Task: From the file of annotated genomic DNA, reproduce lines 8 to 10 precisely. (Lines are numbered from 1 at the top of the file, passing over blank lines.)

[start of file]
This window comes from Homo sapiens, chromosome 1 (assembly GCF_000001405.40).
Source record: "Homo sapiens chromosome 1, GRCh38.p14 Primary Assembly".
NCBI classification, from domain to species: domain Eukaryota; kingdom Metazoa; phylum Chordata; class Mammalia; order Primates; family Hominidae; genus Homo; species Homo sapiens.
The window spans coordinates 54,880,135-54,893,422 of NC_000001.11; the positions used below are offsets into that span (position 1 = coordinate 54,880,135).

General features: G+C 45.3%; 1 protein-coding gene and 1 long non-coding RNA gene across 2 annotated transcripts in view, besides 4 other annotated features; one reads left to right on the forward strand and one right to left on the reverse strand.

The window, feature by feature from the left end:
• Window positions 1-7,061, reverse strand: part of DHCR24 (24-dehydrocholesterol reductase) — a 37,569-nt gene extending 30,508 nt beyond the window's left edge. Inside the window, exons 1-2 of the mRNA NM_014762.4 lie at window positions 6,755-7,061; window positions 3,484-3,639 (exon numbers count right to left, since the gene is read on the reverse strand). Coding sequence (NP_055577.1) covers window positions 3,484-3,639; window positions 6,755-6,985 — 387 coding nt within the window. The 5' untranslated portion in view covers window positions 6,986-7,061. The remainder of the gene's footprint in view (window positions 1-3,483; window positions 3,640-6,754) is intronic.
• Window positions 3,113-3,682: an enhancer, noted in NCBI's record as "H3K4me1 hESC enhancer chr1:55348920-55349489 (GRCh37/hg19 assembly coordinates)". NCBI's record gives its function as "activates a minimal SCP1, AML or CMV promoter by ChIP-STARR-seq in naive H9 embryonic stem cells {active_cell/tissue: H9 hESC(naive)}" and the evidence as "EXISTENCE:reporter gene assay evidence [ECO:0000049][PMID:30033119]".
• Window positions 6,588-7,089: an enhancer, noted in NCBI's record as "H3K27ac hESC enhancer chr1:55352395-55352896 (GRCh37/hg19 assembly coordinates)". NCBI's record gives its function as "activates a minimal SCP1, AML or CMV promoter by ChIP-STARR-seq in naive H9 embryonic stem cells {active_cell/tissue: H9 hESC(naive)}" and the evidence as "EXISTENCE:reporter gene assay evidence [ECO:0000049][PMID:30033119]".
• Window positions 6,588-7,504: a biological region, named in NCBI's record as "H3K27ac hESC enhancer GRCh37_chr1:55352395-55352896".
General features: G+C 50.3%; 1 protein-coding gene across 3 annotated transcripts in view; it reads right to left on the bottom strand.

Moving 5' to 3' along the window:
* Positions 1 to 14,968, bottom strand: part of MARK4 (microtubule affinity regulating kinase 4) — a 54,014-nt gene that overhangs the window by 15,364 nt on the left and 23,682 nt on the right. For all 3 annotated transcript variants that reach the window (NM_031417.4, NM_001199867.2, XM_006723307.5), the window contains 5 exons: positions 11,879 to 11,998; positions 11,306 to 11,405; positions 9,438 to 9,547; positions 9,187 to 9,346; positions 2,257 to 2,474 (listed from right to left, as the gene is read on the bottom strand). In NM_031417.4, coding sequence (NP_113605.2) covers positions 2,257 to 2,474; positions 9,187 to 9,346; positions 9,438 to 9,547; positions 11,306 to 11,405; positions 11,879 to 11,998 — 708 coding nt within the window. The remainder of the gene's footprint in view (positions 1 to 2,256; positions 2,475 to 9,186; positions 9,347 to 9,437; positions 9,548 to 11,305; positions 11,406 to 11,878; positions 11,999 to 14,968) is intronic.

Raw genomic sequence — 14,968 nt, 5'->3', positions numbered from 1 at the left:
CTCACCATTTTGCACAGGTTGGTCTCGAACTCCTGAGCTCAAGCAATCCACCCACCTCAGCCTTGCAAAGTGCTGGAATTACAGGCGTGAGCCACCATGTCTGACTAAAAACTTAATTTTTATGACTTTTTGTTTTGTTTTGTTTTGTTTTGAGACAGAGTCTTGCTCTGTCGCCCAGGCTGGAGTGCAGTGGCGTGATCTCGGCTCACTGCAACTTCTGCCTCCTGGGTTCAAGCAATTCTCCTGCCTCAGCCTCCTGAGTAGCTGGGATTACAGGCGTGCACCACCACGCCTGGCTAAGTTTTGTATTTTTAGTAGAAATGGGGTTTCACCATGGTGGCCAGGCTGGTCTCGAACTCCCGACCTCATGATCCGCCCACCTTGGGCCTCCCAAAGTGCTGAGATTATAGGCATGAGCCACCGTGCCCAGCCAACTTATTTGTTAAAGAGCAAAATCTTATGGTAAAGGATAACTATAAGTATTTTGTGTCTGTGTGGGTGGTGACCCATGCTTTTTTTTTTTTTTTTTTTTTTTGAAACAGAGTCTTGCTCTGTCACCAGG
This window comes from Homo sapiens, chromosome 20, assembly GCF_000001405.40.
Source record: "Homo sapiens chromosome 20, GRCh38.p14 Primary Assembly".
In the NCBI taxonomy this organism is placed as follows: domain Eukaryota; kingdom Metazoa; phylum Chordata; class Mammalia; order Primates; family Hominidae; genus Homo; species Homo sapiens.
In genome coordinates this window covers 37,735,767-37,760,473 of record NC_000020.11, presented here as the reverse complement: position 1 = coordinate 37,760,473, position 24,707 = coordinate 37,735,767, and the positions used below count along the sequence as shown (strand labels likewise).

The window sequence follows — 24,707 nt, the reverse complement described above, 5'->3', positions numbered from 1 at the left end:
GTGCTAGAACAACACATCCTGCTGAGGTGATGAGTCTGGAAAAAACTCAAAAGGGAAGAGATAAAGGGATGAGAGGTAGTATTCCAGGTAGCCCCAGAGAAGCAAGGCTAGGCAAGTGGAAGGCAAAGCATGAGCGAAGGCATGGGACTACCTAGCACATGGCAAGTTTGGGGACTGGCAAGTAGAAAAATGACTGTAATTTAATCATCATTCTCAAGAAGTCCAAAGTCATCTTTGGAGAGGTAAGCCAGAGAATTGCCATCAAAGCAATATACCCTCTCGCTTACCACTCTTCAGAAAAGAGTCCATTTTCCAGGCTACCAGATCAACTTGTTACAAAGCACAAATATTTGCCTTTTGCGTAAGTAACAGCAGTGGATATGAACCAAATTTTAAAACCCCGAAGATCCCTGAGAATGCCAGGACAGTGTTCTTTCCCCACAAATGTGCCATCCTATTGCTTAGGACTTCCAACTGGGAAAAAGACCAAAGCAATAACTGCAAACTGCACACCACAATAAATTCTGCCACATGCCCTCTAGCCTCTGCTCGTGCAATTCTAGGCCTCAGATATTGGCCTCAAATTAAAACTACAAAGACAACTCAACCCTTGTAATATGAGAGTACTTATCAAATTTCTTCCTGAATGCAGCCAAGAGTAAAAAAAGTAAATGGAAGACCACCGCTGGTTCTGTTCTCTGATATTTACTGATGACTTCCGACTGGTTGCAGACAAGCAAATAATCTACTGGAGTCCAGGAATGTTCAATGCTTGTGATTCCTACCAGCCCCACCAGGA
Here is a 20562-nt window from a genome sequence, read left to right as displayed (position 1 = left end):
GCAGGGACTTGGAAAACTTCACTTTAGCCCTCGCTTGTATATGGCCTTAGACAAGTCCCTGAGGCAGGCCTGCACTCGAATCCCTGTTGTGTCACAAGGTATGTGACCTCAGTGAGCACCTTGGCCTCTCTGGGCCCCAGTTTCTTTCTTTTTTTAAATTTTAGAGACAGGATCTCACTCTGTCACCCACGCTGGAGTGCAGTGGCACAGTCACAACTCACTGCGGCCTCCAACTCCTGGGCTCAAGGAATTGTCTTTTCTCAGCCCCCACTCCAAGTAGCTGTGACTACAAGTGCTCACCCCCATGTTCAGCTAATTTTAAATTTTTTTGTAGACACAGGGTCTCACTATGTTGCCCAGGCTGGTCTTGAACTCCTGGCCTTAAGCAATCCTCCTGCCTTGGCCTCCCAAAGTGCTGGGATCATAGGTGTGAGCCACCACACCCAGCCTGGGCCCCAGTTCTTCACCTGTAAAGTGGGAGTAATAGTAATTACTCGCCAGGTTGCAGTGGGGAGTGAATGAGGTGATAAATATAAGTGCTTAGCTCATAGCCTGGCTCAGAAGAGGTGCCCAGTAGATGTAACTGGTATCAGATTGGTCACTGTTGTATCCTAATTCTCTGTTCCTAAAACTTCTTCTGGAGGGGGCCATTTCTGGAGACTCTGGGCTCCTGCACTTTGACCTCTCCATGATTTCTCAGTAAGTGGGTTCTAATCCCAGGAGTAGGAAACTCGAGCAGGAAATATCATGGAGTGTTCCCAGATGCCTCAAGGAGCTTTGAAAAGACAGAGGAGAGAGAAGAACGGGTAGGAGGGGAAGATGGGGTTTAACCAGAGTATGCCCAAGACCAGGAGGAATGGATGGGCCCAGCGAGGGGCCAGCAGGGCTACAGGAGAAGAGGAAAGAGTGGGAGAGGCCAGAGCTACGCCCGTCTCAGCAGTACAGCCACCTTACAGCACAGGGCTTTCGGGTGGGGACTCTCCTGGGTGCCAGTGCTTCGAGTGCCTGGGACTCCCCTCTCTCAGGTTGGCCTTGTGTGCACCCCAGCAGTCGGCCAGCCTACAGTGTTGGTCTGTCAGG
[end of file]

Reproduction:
• Window positions 3,113-3,682: an enhancer, noted in NCBI's record as "H3K4me1 hESC enhancer chr1:55348920-55349489 (GRCh37/hg19 assembly coordinates)". NCBI's record gives its function as "activates a minimal SCP1, AML or CMV promoter by ChIP-STARR-seq in naive H9 embryonic stem cells {active_cell/tissue: H9 hESC(naive)}" and the evidence as "EXISTENCE:reporter gene assay evidence [ECO:0000049][PMID:30033119]".
• Window positions 6,588-7,089: an enhancer, noted in NCBI's record as "H3K27ac hESC enhancer chr1:55352395-55352896 (GRCh37/hg19 assembly coordinates)". NCBI's record gives its function as "activates a minimal SCP1, AML or CMV promoter by ChIP-STARR-seq in naive H9 embryonic stem cells {active_cell/tissue: H9 hESC(naive)}" and the evidence as "EXISTENCE:reporter gene assay evidence [ECO:0000049][PMID:30033119]".
• Window positions 6,588-7,504: a biological region, named in NCBI's record as "H3K27ac hESC enhancer GRCh37_chr1:55352395-55352896".